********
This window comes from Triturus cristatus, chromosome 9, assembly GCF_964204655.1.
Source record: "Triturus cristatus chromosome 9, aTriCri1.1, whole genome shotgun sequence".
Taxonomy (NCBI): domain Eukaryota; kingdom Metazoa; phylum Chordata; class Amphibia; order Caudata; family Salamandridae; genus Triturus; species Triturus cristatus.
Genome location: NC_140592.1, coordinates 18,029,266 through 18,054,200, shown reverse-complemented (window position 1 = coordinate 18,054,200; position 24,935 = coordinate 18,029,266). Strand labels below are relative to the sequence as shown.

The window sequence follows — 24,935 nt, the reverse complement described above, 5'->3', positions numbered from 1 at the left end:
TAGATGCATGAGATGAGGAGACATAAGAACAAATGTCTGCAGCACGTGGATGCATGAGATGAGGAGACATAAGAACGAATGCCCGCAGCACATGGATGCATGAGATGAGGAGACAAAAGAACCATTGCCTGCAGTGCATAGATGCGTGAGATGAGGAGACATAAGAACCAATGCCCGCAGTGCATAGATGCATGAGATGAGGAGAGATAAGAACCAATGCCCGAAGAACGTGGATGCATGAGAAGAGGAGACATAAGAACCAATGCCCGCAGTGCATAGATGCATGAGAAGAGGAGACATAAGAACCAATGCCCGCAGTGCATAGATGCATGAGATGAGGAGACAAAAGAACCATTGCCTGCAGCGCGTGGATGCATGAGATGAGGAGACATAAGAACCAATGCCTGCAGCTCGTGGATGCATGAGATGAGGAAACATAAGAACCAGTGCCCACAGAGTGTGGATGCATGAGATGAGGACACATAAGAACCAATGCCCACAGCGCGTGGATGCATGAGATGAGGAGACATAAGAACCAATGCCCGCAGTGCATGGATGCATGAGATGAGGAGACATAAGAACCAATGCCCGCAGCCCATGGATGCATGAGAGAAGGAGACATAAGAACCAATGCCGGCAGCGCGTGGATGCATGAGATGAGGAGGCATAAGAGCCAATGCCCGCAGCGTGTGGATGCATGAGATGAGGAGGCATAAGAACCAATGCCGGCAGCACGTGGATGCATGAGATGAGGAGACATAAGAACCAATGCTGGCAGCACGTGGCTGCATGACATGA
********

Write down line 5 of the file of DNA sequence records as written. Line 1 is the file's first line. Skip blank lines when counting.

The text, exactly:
The window sequence follows — 24,935 nt, the reverse complement described above, 5'->3', positions numbered from 1 at the left end: